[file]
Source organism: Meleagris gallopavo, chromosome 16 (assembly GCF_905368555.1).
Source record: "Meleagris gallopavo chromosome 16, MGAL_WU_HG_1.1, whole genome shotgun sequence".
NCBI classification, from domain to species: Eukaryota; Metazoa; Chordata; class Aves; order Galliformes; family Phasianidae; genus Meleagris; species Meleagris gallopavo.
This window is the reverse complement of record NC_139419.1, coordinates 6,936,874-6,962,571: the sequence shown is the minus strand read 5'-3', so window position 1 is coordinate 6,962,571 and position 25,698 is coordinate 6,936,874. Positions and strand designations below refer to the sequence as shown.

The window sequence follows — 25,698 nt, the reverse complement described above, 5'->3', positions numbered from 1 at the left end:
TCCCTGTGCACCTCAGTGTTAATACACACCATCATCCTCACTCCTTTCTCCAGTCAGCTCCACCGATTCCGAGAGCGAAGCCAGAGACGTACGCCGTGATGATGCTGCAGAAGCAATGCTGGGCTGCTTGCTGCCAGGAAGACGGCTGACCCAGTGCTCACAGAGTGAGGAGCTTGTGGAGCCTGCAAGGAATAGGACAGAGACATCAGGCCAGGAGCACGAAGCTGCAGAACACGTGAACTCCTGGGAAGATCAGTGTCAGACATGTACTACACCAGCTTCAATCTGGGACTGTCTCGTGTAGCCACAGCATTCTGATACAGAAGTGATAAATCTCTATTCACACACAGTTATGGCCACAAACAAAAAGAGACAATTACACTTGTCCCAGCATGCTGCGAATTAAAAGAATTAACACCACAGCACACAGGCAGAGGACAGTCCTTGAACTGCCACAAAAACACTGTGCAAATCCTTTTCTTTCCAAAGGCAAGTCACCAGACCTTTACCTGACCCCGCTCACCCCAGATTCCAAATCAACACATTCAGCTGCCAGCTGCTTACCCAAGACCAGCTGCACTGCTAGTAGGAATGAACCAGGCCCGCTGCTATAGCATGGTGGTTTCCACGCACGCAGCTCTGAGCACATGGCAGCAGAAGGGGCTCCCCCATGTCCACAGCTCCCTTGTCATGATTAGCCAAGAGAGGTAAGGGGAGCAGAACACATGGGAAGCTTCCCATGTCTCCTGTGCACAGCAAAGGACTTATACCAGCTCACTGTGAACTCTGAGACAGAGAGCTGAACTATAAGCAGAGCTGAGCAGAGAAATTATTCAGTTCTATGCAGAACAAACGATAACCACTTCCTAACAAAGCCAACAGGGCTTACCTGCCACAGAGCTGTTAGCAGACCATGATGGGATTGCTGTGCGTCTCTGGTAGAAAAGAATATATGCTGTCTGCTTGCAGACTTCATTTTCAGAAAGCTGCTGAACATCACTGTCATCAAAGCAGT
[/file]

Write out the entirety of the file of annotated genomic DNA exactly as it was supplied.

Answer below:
Source organism: Meleagris gallopavo, chromosome 16 (assembly GCF_905368555.1).
Source record: "Meleagris gallopavo chromosome 16, MGAL_WU_HG_1.1, whole genome shotgun sequence".
NCBI classification, from domain to species: Eukaryota; Metazoa; Chordata; class Aves; order Galliformes; family Phasianidae; genus Meleagris; species Meleagris gallopavo.
This window is the reverse complement of record NC_139419.1, coordinates 6,936,874-6,962,571: the sequence shown is the minus strand read 5'-3', so window position 1 is coordinate 6,962,571 and position 25,698 is coordinate 6,936,874. Positions and strand designations below refer to the sequence as shown.

The window sequence follows — 25,698 nt, the reverse complement described above, 5'->3', positions numbered from 1 at the left end:
TCCCTGTGCACCTCAGTGTTAATACACACCATCATCCTCACTCCTTTCTCCAGTCAGCTCCACCGATTCCGAGAGCGAAGCCAGAGACGTACGCCGTGATGATGCTGCAGAAGCAATGCTGGGCTGCTTGCTGCCAGGAAGACGGCTGACCCAGTGCTCACAGAGTGAGGAGCTTGTGGAGCCTGCAAGGAATAGGACAGAGACATCAGGCCAGGAGCACGAAGCTGCAGAACACGTGAACTCCTGGGAAGATCAGTGTCAGACATGTACTACACCAGCTTCAATCTGGGACTGTCTCGTGTAGCCACAGCATTCTGATACAGAAGTGATAAATCTCTATTCACACACAGTTATGGCCACAAACAAAAAGAGACAATTACACTTGTCCCAGCATGCTGCGAATTAAAAGAATTAACACCACAGCACACAGGCAGAGGACAGTCCTTGAACTGCCACAAAAACACTGTGCAAATCCTTTTCTTTCCAAAGGCAAGTCACCAGACCTTTACCTGACCCCGCTCACCCCAGATTCCAAATCAACACATTCAGCTGCCAGCTGCTTACCCAAGACCAGCTGCACTGCTAGTAGGAATGAACCAGGCCCGCTGCTATAGCATGGTGGTTTCCACGCACGCAGCTCTGAGCACATGGCAGCAGAAGGGGCTCCCCCATGTCCACAGCTCCCTTGTCATGATTAGCCAAGAGAGGTAAGGGGAGCAGAACACATGGGAAGCTTCCCATGTCTCCTGTGCACAGCAAAGGACTTATACCAGCTCACTGTGAACTCTGAGACAGAGAGCTGAACTATAAGCAGAGCTGAGCAGAGAAATTATTCAGTTCTATGCAGAACAAACGATAACCACTTCCTAACAAAGCCAACAGGGCTTACCTGCCACAGAGCTGTTAGCAGACCATGATGGGATTGCTGTGCGTCTCTGGTAGAAAAGAATATATGCTGTCTGCTTGCAGACTTCATTTTCAGAAAGCTGCTGAACATCACTGTCATCAAAGCAGT